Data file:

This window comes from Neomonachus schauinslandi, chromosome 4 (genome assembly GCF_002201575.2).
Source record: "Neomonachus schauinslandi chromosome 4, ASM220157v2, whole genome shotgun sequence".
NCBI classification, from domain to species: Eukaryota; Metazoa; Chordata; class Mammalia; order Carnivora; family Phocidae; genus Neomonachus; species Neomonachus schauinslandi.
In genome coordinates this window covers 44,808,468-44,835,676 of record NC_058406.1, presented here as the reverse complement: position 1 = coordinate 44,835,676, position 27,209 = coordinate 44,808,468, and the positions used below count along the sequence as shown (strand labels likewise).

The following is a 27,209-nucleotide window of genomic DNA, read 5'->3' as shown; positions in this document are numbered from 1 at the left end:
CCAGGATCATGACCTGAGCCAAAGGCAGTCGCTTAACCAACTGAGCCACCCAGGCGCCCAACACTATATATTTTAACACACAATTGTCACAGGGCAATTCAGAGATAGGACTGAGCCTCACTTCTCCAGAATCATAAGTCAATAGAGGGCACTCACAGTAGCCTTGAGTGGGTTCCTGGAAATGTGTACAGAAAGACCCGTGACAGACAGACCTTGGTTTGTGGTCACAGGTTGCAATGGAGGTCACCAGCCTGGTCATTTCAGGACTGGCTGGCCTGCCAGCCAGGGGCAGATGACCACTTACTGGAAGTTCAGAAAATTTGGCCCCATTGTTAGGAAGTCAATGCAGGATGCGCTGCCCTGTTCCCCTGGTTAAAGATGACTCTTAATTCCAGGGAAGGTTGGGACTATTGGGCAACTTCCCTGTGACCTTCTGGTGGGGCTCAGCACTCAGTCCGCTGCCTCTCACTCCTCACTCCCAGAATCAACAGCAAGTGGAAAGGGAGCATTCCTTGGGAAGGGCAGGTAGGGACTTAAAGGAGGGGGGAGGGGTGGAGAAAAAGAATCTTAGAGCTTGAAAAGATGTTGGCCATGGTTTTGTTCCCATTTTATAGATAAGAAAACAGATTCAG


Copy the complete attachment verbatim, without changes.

This window comes from Neomonachus schauinslandi, chromosome 4 (genome assembly GCF_002201575.2).
Source record: "Neomonachus schauinslandi chromosome 4, ASM220157v2, whole genome shotgun sequence".
NCBI classification, from domain to species: Eukaryota; Metazoa; Chordata; class Mammalia; order Carnivora; family Phocidae; genus Neomonachus; species Neomonachus schauinslandi.
In genome coordinates this window covers 44,808,468-44,835,676 of record NC_058406.1, presented here as the reverse complement: position 1 = coordinate 44,835,676, position 27,209 = coordinate 44,808,468, and the positions used below count along the sequence as shown (strand labels likewise).

The following is a 27,209-nucleotide window of genomic DNA, read 5'->3' as shown; positions in this document are numbered from 1 at the left end:
CCAGGATCATGACCTGAGCCAAAGGCAGTCGCTTAACCAACTGAGCCACCCAGGCGCCCAACACTATATATTTTAACACACAATTGTCACAGGGCAATTCAGAGATAGGACTGAGCCTCACTTCTCCAGAATCATAAGTCAATAGAGGGCACTCACAGTAGCCTTGAGTGGGTTCCTGGAAATGTGTACAGAAAGACCCGTGACAGACAGACCTTGGTTTGTGGTCACAGGTTGCAATGGAGGTCACCAGCCTGGTCATTTCAGGACTGGCTGGCCTGCCAGCCAGGGGCAGATGACCACTTACTGGAAGTTCAGAAAATTTGGCCCCATTGTTAGGAAGTCAATGCAGGATGCGCTGCCCTGTTCCCCTGGTTAAAGATGACTCTTAATTCCAGGGAAGGTTGGGACTATTGGGCAACTTCCCTGTGACCTTCTGGTGGGGCTCAGCACTCAGTCCGCTGCCTCTCACTCCTCACTCCCAGAATCAACAGCAAGTGGAAAGGGAGCATTCCTTGGGAAGGGCAGGTAGGGACTTAAAGGAGGGGGGAGGGGTGGAGAAAAAGAATCTTAGAGCTTGAAAAGATGTTGGCCATGGTTTTGTTCCCATTTTATAGATAAGAAAACAGATTCAG